More college students prefer pot instead of cigarettes, according to a nationwide study conducted on American university campuses.
The ‘Monitoring for Future’ survey has been carried out for the last 35 years by University of Michigan researchers, who showed that marijuana smoking has stopped being a taboo and is on the rise among students, surpassing the use of cigarettes. Moreover, there has also been an increase in the number of people turning to other dangerous drugs or to tobacco alternatives like hookahs or e-cigarettes.
According to the study which analyzed more than 1,000 respondents, approximately 40% of college students had used illicit drugs in the last 12 months, compared to 34% in 2006, although the figure is still a bit lower than in 2013 (41%). Half of the subjects hadn’t turned to drugs in the last year, and three quarters hadn’t resorted to them in the last month.
The rise in recreational drug use witnessed in the last decade is mostly due to more people using pot, ecstasy, amphetamines and, to a lesser extent, cocaine.
More students have turned to amphetamine in order to boost mental activity and enhance academic performance, while cocaine has also been making a worrying comeback. On the other hand, binge drinking, synthetic marijuana use, heroin and LSD have become less popular.
The number of pot smokers who use it on a daily basis in college campuses (at least 20 times in the last 30 days) has increased recently, although it hasn’t yet equaled 1980 figures, when it stood at 7.2%. So far, it has reached 5.9% of the total student population in 2014, 2.4% up from 8 years ago.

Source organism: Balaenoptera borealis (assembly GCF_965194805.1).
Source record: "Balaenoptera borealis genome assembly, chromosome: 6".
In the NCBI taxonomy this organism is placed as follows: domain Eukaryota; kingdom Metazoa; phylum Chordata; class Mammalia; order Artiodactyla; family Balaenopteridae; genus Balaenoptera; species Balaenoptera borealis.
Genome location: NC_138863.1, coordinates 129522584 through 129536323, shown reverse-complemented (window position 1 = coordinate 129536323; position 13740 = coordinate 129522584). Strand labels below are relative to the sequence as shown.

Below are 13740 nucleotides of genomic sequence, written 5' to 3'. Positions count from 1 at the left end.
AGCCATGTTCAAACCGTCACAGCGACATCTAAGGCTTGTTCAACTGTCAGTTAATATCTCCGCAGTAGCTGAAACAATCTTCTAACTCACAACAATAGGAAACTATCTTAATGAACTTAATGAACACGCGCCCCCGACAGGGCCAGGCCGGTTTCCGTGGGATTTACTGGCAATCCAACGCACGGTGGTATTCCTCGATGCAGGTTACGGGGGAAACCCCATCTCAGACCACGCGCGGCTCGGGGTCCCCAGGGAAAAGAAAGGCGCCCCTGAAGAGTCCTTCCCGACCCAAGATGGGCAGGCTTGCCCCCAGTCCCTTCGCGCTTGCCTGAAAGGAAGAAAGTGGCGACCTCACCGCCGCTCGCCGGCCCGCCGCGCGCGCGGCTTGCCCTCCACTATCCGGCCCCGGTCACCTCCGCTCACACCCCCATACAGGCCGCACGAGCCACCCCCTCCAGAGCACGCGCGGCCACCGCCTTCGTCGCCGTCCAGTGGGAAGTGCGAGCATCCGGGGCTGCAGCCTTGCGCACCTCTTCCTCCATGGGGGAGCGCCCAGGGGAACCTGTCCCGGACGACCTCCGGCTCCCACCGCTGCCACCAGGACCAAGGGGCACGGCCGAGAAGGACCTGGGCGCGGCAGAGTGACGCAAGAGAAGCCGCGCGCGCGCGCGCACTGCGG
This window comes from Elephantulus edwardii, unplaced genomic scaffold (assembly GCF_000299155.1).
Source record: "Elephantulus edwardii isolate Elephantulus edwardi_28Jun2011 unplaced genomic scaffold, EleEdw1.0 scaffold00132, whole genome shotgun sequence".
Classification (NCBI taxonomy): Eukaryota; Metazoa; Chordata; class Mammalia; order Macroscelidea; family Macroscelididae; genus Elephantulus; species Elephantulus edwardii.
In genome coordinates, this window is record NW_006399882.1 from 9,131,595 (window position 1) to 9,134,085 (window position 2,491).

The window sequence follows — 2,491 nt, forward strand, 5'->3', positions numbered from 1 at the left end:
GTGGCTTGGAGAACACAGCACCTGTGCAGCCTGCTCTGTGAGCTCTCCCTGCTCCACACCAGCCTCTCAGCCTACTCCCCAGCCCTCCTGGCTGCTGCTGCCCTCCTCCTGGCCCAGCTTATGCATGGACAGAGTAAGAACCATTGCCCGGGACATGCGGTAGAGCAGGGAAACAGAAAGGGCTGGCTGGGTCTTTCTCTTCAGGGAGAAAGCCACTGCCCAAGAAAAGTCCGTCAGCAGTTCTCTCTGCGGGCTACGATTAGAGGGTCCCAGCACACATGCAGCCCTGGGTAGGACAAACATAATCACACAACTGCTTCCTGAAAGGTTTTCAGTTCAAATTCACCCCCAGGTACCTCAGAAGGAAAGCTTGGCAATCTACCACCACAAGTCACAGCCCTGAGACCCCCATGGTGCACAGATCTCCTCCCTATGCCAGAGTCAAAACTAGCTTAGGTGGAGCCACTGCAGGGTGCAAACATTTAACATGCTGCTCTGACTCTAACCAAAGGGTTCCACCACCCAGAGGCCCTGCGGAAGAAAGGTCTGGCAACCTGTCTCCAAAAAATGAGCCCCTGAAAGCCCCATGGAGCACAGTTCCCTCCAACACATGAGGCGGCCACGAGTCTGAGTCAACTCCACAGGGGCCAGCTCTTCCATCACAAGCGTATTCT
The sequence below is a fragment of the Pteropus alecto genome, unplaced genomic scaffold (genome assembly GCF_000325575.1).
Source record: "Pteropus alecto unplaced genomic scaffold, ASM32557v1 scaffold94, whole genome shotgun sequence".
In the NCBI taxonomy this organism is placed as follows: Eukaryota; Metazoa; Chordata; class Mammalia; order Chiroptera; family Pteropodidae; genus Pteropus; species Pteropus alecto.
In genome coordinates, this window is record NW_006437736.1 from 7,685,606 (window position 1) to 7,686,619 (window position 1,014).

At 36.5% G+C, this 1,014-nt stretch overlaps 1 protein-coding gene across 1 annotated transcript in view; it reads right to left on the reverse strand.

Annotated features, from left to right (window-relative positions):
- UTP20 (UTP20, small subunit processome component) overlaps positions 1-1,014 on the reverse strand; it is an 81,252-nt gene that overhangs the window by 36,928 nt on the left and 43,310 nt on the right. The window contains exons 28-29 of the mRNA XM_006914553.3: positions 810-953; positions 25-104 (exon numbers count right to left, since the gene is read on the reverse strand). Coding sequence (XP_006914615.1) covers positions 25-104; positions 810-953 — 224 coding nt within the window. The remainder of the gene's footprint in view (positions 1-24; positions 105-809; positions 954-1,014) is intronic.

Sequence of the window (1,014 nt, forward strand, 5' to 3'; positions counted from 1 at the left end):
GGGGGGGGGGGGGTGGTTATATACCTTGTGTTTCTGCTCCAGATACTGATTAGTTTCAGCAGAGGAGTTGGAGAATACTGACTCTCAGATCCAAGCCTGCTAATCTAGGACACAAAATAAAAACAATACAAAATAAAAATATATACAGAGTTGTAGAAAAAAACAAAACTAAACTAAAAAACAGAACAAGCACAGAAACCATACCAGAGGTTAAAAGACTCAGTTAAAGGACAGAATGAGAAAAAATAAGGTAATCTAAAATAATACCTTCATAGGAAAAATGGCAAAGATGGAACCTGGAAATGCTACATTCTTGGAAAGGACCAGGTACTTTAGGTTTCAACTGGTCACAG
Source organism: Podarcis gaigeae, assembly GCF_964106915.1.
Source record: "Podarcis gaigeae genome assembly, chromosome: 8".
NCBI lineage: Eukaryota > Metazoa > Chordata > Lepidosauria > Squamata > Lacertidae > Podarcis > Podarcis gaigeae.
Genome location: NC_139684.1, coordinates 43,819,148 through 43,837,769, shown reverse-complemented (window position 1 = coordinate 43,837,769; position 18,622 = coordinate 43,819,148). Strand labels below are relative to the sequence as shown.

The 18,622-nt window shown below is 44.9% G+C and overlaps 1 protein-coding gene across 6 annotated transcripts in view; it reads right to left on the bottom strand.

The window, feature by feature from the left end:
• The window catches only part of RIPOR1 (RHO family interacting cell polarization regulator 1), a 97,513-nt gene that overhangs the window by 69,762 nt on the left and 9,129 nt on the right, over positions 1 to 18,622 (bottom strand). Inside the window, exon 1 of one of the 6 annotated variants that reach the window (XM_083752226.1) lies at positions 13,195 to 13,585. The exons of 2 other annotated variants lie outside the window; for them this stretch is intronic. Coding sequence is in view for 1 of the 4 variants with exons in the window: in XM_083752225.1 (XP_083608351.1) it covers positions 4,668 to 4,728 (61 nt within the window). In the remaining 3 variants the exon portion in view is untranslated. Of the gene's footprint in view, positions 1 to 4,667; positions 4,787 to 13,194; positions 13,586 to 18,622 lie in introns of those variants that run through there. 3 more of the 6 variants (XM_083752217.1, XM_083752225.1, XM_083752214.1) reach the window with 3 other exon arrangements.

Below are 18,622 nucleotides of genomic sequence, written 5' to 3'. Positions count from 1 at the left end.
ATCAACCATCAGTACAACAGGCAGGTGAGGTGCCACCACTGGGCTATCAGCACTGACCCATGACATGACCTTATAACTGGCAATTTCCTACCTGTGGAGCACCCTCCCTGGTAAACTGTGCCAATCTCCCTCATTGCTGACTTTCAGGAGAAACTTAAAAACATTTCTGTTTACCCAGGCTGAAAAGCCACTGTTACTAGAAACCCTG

This is visibly higher than the number of cigarette smokers, especially considering their downward trend in recent years: 5% in 2014, a significant change since 1999 when around 1 in 5 students used to have a daily smoke.
Similarly, secondary-school students are also using marijuana more than before, and just 35% of high-school grads aged 19 to 22 believe regular pot use poses a health risk, down from 55% in 2006.
Those who prefer electronic cigarettes have also become more numerous: 9.7% of the students used them at least once a month, while the number of middle and high-school students opting for this alternative has tripled in 2014 compared to the previous year, as evidenced by the National Youth Tobacco Survey.
The number of hookah (water pipe) users has also doubled, and a possible explanation for the popularity of such unconventional alternatives is the fact that they are usually flavored and some of them don’t even have a tobacco taste.
Based on these findings, it is obvious that traditional smoking has been recently replaced by new options, but it can’t yet be established if the trend will continue.
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